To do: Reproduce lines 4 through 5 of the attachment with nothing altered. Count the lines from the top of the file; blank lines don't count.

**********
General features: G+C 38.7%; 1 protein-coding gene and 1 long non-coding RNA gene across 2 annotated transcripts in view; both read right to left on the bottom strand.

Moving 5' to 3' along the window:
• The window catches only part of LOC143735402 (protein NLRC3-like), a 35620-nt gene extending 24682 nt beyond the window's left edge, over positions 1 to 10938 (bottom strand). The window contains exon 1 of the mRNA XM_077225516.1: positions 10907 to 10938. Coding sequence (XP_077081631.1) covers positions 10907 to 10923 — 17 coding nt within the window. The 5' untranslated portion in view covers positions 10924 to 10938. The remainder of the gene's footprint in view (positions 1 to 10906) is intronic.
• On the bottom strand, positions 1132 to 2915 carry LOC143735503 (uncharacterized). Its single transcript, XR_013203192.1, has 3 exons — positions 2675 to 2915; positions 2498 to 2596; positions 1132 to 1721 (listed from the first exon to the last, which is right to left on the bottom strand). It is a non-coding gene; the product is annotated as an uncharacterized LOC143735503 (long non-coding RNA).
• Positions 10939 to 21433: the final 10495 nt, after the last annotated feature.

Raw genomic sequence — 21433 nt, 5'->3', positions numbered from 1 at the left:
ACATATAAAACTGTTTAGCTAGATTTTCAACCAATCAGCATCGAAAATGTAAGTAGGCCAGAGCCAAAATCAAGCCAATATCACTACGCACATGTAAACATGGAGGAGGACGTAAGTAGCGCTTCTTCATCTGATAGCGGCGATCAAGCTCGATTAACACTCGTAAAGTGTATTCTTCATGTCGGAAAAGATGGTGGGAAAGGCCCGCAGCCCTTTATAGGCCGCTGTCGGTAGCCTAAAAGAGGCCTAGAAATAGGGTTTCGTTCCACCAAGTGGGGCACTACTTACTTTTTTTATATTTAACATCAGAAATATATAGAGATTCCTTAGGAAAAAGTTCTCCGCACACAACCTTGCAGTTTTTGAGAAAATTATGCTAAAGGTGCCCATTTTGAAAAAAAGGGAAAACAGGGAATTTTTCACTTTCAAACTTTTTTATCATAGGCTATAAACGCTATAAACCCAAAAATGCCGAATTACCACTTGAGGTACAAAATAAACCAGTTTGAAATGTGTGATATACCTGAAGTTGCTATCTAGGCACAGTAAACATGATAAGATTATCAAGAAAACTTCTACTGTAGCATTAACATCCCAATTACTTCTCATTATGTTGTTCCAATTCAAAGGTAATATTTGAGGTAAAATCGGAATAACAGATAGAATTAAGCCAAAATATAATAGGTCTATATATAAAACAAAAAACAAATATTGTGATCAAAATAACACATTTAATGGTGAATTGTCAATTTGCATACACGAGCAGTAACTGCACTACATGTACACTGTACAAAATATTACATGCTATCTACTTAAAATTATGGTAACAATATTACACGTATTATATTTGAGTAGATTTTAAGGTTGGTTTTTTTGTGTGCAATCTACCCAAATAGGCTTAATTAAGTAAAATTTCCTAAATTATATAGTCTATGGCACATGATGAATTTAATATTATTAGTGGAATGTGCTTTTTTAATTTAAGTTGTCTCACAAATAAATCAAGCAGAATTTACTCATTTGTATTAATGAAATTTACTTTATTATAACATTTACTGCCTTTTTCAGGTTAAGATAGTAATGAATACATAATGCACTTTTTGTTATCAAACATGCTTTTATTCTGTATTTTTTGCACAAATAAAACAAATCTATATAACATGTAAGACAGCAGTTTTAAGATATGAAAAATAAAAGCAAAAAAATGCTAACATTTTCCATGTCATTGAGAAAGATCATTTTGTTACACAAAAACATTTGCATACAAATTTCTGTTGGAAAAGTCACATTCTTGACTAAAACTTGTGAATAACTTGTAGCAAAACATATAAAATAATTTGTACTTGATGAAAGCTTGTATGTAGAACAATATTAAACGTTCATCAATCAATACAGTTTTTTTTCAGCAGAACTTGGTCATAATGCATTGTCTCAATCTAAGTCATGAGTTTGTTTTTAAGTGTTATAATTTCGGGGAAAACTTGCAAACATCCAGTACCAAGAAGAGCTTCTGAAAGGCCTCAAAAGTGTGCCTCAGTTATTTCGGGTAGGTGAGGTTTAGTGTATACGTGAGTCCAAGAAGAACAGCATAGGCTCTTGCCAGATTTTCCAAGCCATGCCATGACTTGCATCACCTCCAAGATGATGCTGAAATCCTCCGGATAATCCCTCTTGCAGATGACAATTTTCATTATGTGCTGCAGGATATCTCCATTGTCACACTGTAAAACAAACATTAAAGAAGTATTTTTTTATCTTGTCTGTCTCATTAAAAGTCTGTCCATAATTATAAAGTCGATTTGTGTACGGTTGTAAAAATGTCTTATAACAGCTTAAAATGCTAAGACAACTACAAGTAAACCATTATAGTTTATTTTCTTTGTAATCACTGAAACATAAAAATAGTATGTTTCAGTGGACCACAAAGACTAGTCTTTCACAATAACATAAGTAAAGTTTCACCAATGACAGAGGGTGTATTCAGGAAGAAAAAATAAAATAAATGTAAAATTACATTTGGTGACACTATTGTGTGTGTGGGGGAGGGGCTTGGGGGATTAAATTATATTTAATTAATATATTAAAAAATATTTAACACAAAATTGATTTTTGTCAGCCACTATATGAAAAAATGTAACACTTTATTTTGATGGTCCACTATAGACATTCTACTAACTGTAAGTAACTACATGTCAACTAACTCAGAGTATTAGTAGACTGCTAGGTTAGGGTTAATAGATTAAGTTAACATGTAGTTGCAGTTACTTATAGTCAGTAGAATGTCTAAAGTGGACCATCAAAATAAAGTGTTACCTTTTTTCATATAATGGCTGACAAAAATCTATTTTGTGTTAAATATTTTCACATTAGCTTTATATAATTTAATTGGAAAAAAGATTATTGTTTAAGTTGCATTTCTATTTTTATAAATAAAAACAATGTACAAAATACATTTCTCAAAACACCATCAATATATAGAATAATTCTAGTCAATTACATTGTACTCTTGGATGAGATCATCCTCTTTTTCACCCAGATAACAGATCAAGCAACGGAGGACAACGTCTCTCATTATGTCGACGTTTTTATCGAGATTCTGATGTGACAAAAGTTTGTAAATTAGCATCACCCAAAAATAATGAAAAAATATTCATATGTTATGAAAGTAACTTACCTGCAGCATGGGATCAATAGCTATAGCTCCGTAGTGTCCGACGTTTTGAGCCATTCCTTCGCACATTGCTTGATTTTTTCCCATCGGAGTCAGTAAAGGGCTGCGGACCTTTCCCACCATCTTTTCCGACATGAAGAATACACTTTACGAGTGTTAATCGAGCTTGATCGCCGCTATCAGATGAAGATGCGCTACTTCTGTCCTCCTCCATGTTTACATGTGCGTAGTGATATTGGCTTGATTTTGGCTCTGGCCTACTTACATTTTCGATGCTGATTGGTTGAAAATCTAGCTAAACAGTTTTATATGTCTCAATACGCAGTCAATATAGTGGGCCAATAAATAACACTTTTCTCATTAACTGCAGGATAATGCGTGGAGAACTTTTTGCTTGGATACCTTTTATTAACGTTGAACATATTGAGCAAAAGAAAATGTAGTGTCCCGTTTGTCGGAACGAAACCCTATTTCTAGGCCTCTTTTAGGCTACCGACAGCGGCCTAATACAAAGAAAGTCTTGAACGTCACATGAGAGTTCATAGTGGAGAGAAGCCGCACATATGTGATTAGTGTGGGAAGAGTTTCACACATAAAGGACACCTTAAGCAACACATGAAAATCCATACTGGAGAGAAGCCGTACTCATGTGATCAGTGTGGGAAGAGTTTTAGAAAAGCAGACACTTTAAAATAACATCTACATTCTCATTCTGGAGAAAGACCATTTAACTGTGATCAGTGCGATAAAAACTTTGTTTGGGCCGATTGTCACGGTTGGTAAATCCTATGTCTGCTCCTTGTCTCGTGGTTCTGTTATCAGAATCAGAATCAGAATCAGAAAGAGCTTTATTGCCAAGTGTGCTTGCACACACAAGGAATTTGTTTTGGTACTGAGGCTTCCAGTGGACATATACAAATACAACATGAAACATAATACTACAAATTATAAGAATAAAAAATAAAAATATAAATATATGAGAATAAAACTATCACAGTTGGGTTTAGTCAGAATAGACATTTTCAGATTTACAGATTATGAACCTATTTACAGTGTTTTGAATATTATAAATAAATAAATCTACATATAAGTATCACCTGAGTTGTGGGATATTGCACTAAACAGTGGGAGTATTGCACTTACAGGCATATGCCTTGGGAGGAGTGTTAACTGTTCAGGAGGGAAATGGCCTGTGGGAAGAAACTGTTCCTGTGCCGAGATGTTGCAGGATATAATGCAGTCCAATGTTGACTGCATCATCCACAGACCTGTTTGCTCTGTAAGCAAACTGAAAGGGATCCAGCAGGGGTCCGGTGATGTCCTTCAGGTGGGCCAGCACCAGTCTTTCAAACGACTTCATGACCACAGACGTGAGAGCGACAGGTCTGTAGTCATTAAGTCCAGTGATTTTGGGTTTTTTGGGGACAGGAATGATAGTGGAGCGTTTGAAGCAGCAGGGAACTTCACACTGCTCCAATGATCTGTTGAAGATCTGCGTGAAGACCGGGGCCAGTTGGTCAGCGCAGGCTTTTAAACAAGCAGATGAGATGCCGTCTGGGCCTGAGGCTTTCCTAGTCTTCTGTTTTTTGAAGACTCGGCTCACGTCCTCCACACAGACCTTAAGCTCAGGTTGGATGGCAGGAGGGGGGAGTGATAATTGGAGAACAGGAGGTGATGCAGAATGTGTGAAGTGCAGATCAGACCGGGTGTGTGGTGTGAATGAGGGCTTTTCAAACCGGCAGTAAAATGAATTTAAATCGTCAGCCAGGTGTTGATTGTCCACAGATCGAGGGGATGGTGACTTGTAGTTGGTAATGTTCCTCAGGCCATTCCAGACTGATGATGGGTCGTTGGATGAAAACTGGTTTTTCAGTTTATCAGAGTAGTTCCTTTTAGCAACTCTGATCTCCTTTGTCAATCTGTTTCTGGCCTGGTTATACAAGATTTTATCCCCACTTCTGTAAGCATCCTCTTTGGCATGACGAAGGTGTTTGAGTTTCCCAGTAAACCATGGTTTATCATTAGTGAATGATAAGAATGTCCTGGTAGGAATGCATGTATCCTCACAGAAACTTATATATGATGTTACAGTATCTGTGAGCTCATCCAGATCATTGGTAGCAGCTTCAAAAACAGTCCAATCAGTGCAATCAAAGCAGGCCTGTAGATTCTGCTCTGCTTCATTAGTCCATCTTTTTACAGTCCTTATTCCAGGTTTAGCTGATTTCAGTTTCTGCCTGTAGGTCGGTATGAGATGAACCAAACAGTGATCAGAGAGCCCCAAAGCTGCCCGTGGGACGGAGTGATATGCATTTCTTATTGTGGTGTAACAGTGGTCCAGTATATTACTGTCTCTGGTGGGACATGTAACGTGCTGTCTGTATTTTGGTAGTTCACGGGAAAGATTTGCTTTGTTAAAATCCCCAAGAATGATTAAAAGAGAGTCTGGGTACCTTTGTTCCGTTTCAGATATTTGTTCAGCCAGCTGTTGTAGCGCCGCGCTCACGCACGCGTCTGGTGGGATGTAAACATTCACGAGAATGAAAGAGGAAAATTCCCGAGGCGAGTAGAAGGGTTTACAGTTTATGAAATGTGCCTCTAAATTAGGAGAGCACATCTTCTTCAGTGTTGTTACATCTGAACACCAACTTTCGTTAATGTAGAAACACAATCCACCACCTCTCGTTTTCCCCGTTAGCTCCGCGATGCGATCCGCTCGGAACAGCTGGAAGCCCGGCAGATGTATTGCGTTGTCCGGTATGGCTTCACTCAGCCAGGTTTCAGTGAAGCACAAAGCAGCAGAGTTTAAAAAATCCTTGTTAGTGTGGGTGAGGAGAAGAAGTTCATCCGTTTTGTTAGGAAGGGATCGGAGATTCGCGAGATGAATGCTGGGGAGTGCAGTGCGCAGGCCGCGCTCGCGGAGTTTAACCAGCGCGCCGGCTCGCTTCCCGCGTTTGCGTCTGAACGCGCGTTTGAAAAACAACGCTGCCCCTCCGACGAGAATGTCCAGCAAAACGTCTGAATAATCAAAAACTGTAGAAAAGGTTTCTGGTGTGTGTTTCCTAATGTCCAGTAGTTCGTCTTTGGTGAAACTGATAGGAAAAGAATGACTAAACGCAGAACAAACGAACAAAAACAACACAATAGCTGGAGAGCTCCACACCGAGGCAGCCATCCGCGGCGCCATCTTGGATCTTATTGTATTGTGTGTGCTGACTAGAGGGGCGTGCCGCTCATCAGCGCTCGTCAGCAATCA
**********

• On the bottom strand, positions 1132 to 2915 carry LOC143735503 (uncharacterized). Its single transcript, XR_013203192.1, has 3 exons — positions 2675 to 2915; positions 2498 to 2596; positions 1132 to 1721 (listed from the first exon to the last, which is right to left on the bottom strand). It is a non-coding gene; the product is annotated as an uncharacterized LOC143735503 (long non-coding RNA).
• Positions 10939 to 21433: the final 10495 nt, after the last annotated feature.